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SECAmb reminds people to seek out the alternatives

28 November 2017

South East Coast Ambulance Service NHS Foundation Trust (SECAmb) is asking the public to remember the alternatives to calling 999 if the situation they face is not a life-threatening or serious emergency.

SECAmb has been preparing for a busy winter period and is asking for the public’s support as Christmas approaches and the temperatures drop. It is reminding people to utilise options for non-emergencies including calling NHS 111, making a GP appointment, visiting a minor injuries unit, speaking to a pharmacist or simply acting on a concern before it becomes more serious.

Making use of all available NHS services will help ease the pressure on the 999 service and the wider health system as activity rises towards Christmas and into the New Year.

In November 2016 the Trust attended more than 61,000 incidents - an average of 2,050 a day. This increased to an average of more than 2,150 attendances a day in December 2016.

In addition, Emergency Operations Centre staff handled hundreds more less serious calls which did not require an ambulance response but instead needed advice over the phone or referral elsewhere in the health system.

Throughout the year, of the incidents ambulance crews attend to in person, only around half result in a patient being taken to A&E.

SECAmb Executive Director or Operations Joe Garcia said: “We’re expecting December and the following winter months to be very busy and we’ve planned to ensure we can respond as well as possible to the demand we’ll face.

“We know that it can be very worrying when someone is ill or in pain and often people reach for the phone to make a 999 call with the best intentions. We’ll always be there to help but we won’t always send an ambulance response.

“We want people to remember there are alternatives available to them and by making use of a wide range of services the pressure on our valuable resources will be lessened and the whole health system will benefit.

“People can also help us by taking the time to prepare as we approach Christmas and the new year. By undertaking a few simple tasks such as checking medicines cabinets, having a flu vaccination or helping a vulnerable relative or neighbour, people can, in turn, help us.”

SECAmb has produced a winter check list to help people during the winter months.

SECAmb winter check list

• Check your home medicines cabinet – is everything in date? Restock with essentials including cold remedies, pain killers, indigestion tablets and diarrhoea and constipation remedies
• Keep up-to-date with any repeat prescriptions you or your family or friend need.
• If you or someone you look after is in an at-risk group don’t forget to book a flu vaccination
• Look out for any vulnerable friends and neighbours – what could you do to help them? Are there any hazards in their homes? Do their slippers need replacing? We attend falls to older and vulnerable people all year round
• Wear appropriate shoes when outside especially during icy weather. We typically see an increase to slips and trips during colder spells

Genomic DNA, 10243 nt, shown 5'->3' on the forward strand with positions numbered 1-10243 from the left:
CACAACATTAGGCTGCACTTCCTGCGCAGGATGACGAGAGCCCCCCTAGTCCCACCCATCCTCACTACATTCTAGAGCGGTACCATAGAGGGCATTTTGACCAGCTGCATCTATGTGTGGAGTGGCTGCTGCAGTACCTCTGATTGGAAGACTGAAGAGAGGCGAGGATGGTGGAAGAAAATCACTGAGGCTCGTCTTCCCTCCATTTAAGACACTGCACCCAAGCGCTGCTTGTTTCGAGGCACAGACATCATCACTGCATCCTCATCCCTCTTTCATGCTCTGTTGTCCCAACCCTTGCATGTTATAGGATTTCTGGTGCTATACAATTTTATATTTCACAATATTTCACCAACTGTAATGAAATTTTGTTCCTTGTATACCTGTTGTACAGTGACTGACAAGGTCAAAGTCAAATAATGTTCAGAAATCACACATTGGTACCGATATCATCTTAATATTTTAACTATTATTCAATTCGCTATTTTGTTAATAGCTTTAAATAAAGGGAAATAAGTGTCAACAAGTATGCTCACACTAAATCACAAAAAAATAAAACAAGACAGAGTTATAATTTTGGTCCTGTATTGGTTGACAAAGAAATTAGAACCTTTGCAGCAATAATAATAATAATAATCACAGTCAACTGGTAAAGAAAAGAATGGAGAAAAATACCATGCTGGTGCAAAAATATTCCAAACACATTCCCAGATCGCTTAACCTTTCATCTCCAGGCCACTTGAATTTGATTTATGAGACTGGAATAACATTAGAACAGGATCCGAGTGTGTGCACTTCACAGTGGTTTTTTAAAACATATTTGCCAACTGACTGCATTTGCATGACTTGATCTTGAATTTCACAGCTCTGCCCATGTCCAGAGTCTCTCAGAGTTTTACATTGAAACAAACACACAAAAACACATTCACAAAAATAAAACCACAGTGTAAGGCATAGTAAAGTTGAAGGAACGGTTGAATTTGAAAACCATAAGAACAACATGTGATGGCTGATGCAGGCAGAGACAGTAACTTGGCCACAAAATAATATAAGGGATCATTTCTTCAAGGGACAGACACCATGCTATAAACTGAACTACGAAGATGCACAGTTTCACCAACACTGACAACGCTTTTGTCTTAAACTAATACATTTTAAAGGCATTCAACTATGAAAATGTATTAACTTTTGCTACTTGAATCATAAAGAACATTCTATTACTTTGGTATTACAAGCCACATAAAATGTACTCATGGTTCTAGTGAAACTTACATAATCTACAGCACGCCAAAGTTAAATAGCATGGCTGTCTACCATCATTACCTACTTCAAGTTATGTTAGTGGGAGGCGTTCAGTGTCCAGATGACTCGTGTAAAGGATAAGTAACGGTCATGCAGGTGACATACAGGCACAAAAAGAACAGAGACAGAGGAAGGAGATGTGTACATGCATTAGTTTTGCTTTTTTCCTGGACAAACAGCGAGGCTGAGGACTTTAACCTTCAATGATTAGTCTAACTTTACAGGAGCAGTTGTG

• When was the last time your vehicle was serviced? If your car is safer, so are you
• Carry some useful items in your vehicle such as a blanket and a spade for colder and possible snowy weather
• Wear bright colours at night. Can you be clearly seen as a pedestrian or cyclist? If walking at dusk or at night use a torch
• Heat homes to at least 18C (65F). You might prefer your main living room to be slightly warmer
• Keep your bedroom window closed on winter nights – breathing cold air can be bad for your health as it increases the risk of chest infections. If outside in the cold, cover your nose and mouth – especially if you have a long-term health condition which might be exacerbated by the cold air
• Keep active when you're indoors. Try not to sit still for more than an hour or so
• Wear several layers of light clothes. They trap warm air better than one bulky layer
• 999 should only be dialled in the event of a life-threatening or serious emergency
• People who are not facing a serious emergency should make alternative arrangements such as dialling NHS 111 or seeking alternative advice from a GP or pharmacist so we can focus on those who need us most.

For further information on how to protect yourself and others this winter please click on the following link: https://www.nhs.uk/staywell/#d7bxHGEs0CmHyO1R.97

When to call 999:

If you think a patient is suffering from one of the following you must dial 999 for an ambulance:
• heart attack (e.g. chest pain for more than 15 minutes)
• sudden unexplained shortness of breath
• heavy bleeding
• unconsciousness (even if the patient has regained consciousness)
• traumatic back/spinal/neck pain

You should also call for an ambulance if: 
• you think the patient's illness or injury is life-threatening
• you think the illness or injury may become worse, or even life-threatening on the way to the hospital
• moving the patient/s without skilled people could cause further injury
• the patient needs the skills or equipment of the ambulance service and its personnel

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